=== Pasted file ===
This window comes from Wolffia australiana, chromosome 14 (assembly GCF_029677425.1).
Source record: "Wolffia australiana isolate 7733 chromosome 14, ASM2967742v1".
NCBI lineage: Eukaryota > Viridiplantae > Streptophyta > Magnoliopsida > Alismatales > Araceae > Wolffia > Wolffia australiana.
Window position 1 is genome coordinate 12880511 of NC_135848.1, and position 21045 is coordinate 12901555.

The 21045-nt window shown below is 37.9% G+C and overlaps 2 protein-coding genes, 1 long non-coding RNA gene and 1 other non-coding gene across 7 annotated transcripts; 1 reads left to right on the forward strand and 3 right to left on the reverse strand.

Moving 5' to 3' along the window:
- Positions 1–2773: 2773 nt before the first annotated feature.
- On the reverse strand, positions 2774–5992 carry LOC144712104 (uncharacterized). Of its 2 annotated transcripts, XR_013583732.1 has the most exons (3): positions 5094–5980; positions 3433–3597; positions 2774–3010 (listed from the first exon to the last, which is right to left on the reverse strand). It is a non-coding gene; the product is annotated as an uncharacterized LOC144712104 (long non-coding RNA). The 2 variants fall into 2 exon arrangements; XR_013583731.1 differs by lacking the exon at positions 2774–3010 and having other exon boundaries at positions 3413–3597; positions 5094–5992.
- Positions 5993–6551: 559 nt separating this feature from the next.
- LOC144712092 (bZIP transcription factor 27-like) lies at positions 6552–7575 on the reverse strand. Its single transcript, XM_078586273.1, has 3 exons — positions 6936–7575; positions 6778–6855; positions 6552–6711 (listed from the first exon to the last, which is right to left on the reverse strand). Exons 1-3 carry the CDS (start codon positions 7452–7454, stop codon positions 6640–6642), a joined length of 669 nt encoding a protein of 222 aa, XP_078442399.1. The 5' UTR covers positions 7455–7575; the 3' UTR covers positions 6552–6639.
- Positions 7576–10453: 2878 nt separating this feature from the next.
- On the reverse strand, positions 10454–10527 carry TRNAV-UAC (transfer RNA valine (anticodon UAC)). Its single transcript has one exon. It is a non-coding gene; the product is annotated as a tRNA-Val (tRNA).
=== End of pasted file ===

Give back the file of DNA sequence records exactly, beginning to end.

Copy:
This window comes from Wolffia australiana, chromosome 14 (assembly GCF_029677425.1).
Source record: "Wolffia australiana isolate 7733 chromosome 14, ASM2967742v1".
NCBI lineage: Eukaryota > Viridiplantae > Streptophyta > Magnoliopsida > Alismatales > Araceae > Wolffia > Wolffia australiana.
Window position 1 is genome coordinate 12880511 of NC_135848.1, and position 21045 is coordinate 12901555.

The 21045-nt window shown below is 37.9% G+C and overlaps 2 protein-coding genes, 1 long non-coding RNA gene and 1 other non-coding gene across 7 annotated transcripts; 1 reads left to right on the forward strand and 3 right to left on the reverse strand.

Moving 5' to 3' along the window:
- Positions 1–2773: 2773 nt before the first annotated feature.
- On the reverse strand, positions 2774–5992 carry LOC144712104 (uncharacterized). Of its 2 annotated transcripts, XR_013583732.1 has the most exons (3): positions 5094–5980; positions 3433–3597; positions 2774–3010 (listed from the first exon to the last, which is right to left on the reverse strand). It is a non-coding gene; the product is annotated as an uncharacterized LOC144712104 (long non-coding RNA). The 2 variants fall into 2 exon arrangements; XR_013583731.1 differs by lacking the exon at positions 2774–3010 and having other exon boundaries at positions 3413–3597; positions 5094–5992.
- Positions 5993–6551: 559 nt separating this feature from the next.
- LOC144712092 (bZIP transcription factor 27-like) lies at positions 6552–7575 on the reverse strand. Its single transcript, XM_078586273.1, has 3 exons — positions 6936–7575; positions 6778–6855; positions 6552–6711 (listed from the first exon to the last, which is right to left on the reverse strand). Exons 1-3 carry the CDS (start codon positions 7452–7454, stop codon positions 6640–6642), a joined length of 669 nt encoding a protein of 222 aa, XP_078442399.1. The 5' UTR covers positions 7455–7575; the 3' UTR covers positions 6552–6639.
- Positions 7576–10453: 2878 nt separating this feature from the next.
- On the reverse strand, positions 10454–10527 carry TRNAV-UAC (transfer RNA valine (anticodon UAC)). Its single transcript has one exon. It is a non-coding gene; the product is annotated as a tRNA-Val (tRNA).